PARENTS looking for child care and child-care centers looking for employees may get some help from the state's new regulations governing child-care centers.
Parents will also be guaranteed open doors at all centers and the ability to see their child at any time. Children will be more protected from abuse and neglect because of greater attention to the symptoms of these problems and more specific reporting procedures.
And as signs of the times, the new document, which replaces regulations established 20 years ago, includes provisions for the care of youngsters between 6 weeks and 24 months, and for the operation of short-term drop-in centers at such places as malls and amusement areas.
The new regulations took effect Monday after nearly three years of discussion and revision. This version, passed as "emergency" regulations, will be in effect for at least six months, when they will either be adopted permanently or revised further and enacted.
The regulations detail how day-care centers must operate to be licensed in Maryland. They address the larger issues such as staff qualifications and training and how many children in what size groups can be accommodated by a center, as well as the smaller issues of when center employees must wash their hands and where the children are to keep personal belongings.
The new regulations are the result of many hours of consultation and compromise among center administrators, child-care advocates, bureaucrats and representatives of special interest groups, such as the leadpaint abatement advocates.
"It was a healthy process . . . with a pretty healthy representation from the child-care community," says Roberta Ward, a lawyer for the state's Child Care Administration, which is responsible for implementing and enforcing the regulations.
"Usually we've been left out of the process," says Susan Bartz, president of the Maryland Child Care Association, which represents center directors and operators. But this time, she says, the state was receptive to providers' needs as it "tried very hard to write regulations that would oversee the health and safety of the children."
These regulations will apply to private nursery schools and some religious programs that were not governed by the old regulations. The staffing and program regulations, however, will not apply to the non-profit religious schools, some of which lobbied against any licensing, says Ann Feldman, public policy director for the Maryland Committee for Children, a children's advocacy group.
The new rules strengthen some of the former regulations and liberalize others, says Ward.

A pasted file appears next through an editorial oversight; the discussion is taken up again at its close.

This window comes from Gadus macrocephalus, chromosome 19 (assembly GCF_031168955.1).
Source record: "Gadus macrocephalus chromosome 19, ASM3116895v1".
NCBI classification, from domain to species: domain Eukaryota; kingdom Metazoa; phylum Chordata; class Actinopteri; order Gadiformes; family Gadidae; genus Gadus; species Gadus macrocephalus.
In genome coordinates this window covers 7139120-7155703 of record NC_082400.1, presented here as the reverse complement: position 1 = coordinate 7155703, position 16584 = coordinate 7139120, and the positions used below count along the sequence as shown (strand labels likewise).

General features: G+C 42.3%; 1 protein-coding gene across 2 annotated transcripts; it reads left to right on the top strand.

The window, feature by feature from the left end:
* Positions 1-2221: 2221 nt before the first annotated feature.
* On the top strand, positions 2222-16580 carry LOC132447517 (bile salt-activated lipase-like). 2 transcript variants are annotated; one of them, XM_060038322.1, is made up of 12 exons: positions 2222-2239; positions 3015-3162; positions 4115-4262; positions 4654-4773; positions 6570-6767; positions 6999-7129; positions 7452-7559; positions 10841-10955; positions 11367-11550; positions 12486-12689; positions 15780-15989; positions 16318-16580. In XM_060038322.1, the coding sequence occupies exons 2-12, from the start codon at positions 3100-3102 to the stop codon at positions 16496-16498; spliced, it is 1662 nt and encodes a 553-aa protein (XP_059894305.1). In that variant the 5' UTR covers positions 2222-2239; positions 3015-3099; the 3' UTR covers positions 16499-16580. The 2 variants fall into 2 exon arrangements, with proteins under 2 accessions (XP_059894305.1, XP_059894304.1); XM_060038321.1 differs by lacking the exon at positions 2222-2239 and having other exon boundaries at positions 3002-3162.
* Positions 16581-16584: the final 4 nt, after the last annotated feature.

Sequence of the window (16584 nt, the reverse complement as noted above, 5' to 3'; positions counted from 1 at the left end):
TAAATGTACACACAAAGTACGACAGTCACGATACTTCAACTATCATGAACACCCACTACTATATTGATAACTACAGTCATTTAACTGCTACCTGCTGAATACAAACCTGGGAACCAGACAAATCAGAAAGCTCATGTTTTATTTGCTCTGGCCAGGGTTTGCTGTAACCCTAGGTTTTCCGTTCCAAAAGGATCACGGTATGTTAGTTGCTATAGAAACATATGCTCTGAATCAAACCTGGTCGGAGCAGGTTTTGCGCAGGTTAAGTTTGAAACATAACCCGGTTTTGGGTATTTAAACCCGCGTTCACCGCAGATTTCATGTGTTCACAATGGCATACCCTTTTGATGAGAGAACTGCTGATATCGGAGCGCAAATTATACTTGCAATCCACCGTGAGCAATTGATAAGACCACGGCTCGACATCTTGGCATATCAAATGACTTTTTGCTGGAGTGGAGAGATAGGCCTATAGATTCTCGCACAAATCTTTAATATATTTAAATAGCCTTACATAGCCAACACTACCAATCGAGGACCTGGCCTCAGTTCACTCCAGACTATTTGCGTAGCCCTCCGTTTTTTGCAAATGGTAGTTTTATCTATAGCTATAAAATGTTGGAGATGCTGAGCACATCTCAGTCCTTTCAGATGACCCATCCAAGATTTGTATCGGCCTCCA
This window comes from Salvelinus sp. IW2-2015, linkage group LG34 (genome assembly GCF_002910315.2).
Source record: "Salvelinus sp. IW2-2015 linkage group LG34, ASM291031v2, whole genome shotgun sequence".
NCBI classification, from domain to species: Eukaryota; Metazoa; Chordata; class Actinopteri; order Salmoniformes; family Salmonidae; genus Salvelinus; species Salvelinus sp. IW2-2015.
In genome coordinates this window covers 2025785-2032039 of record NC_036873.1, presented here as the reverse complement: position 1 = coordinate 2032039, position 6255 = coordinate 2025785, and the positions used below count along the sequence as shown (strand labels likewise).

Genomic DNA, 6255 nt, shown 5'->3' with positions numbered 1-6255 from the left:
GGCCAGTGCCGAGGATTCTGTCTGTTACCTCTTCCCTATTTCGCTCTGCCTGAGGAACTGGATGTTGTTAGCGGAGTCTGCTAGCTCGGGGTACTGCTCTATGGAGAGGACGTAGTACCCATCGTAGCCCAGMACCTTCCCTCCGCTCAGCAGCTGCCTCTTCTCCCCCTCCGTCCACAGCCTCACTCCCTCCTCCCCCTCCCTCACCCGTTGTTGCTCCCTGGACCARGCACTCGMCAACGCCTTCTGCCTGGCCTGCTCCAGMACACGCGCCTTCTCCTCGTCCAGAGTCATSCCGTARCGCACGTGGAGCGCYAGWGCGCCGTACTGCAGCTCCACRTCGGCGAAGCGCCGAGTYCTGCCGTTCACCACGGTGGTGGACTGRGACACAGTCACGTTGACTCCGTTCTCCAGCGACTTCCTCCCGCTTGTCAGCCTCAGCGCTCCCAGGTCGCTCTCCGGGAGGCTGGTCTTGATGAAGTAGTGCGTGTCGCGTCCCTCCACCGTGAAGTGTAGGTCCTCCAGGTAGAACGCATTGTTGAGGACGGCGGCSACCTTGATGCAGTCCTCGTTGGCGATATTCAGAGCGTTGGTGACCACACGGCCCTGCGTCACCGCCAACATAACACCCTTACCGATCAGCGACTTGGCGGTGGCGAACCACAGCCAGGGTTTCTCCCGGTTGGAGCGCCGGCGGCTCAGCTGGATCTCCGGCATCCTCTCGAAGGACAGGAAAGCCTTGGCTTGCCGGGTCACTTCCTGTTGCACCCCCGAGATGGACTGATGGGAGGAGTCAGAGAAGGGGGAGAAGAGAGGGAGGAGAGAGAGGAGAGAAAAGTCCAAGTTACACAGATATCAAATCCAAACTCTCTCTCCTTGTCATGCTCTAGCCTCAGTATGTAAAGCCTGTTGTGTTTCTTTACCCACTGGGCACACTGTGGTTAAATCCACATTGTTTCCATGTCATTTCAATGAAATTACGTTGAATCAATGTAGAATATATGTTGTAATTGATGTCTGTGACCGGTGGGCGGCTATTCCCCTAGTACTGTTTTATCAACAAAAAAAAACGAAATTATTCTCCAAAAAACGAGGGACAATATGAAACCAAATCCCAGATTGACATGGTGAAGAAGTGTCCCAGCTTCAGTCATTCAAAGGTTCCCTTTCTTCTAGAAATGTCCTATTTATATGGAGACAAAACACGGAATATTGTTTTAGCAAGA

It is the liberalizing of space requirements that may give parents a break by opening up about 1,200 new slots in existing centers. The space requirement of 35 square feet per child remains the same, Ward explains, but how that square footage is calculated has been changed to make a difference of about one child more per center.
Likewise, the age provision for some staff members has been lowered from 21 to 20 to alleviate the staffing shortage prevalent in child care, she says.
For previously unlicensed centers, the regulations will be phased in over three years. The licensed centers must comply with them at the time of their annual license renewal, Ward says.
It is this implementation that concerns many people in the child-care community.
"I think we can live with the regulations," says Feldman. But, "it's not what's on paper. It's how it's interpreted and enforced."
Bartz, too, is anxious that there be consistency among the state's licensers as they enforce the regulations. The Child Care Administration has promised providers a booklet of guidelines and interpretations, "so that we can understand and know whether there is consistency," says Bartz.
The day-care centers need support from the administration in understanding and meeting the new regulations, says Toni Ungaretti, an early childhood development specialist. "This is a partnership to make things better for children."
Among the other new regulations are:
* By 1993, every day-care center must have a staff member present at all time who has been certified in infant and child cardiopulmonary resuscitation training.
* Staff members may administer prescription and non-prescription drugs with the written permission of a parent. (The old regulation called for a doctor's permission.)
* Centers must have a written policy on discipline; this policy will not include physical or verbal abuse or neglect or methods, such as washing a child's mouth with soap, that cause the child discomfort.
* Infants must be held while being fed, unless the child is able to and "insistent upon feeding himself."